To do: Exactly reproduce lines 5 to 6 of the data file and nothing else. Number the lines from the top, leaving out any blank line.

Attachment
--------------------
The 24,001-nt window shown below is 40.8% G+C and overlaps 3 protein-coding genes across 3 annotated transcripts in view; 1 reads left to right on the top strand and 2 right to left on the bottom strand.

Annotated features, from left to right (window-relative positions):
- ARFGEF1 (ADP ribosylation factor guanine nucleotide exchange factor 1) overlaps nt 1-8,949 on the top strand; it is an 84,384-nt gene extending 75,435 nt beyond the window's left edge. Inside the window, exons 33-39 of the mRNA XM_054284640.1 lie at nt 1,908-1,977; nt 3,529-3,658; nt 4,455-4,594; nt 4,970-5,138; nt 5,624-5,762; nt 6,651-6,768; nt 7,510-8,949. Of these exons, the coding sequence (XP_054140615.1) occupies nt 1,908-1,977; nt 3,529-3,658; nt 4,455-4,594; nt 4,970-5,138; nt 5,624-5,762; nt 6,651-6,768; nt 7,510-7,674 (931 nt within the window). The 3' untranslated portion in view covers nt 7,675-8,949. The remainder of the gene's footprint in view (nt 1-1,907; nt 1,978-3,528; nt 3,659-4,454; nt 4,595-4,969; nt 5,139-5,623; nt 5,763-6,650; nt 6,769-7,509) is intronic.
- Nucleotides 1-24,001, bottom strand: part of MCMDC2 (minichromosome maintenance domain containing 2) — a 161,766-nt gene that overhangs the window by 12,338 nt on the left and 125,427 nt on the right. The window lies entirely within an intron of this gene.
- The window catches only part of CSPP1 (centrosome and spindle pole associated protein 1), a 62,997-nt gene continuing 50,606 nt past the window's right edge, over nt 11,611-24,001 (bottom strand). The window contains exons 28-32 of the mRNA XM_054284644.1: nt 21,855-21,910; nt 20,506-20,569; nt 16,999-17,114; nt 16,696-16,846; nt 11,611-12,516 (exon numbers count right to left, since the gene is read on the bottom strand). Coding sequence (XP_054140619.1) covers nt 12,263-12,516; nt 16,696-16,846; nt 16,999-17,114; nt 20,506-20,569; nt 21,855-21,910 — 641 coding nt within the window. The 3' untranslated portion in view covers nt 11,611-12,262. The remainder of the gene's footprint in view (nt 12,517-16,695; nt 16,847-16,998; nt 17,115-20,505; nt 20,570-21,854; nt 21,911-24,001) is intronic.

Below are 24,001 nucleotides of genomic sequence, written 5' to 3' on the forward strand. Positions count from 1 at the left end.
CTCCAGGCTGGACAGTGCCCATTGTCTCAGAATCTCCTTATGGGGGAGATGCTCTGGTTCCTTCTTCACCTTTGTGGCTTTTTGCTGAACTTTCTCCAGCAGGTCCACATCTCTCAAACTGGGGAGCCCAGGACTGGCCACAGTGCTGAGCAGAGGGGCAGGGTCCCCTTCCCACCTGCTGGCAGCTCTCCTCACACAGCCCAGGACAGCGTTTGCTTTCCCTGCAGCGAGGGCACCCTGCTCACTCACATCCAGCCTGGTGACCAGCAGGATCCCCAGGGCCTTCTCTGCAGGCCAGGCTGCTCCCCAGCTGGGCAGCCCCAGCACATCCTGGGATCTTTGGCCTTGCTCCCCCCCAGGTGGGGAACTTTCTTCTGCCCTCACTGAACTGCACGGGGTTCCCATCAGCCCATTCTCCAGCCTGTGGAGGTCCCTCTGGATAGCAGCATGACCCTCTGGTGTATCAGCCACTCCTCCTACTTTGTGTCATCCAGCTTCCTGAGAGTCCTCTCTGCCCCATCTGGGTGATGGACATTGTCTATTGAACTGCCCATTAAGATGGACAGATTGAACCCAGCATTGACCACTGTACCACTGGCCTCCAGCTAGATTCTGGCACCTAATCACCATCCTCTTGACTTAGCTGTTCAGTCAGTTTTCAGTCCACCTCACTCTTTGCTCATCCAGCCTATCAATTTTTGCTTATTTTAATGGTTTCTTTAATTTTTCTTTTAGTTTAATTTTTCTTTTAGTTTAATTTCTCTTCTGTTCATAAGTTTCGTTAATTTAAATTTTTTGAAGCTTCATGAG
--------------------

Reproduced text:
- The window catches only part of CSPP1 (centrosome and spindle pole associated protein 1), a 62,997-nt gene continuing 50,606 nt past the window's right edge, over nt 11,611-24,001 (bottom strand). The window contains exons 28-32 of the mRNA XM_054284644.1: nt 21,855-21,910; nt 20,506-20,569; nt 16,999-17,114; nt 16,696-16,846; nt 11,611-12,516 (exon numbers count right to left, since the gene is read on the bottom strand). Coding sequence (XP_054140619.1) covers nt 12,263-12,516; nt 16,696-16,846; nt 16,999-17,114; nt 20,506-20,569; nt 21,855-21,910 — 641 coding nt within the window. The 3' untranslated portion in view covers nt 11,611-12,262. The remainder of the gene's footprint in view (nt 12,517-16,695; nt 16,847-16,998; nt 17,115-20,505; nt 20,570-21,854; nt 21,911-24,001) is intronic.

Below are 24,001 nucleotides of genomic sequence, written 5' to 3' on the forward strand. Positions count from 1 at the left end.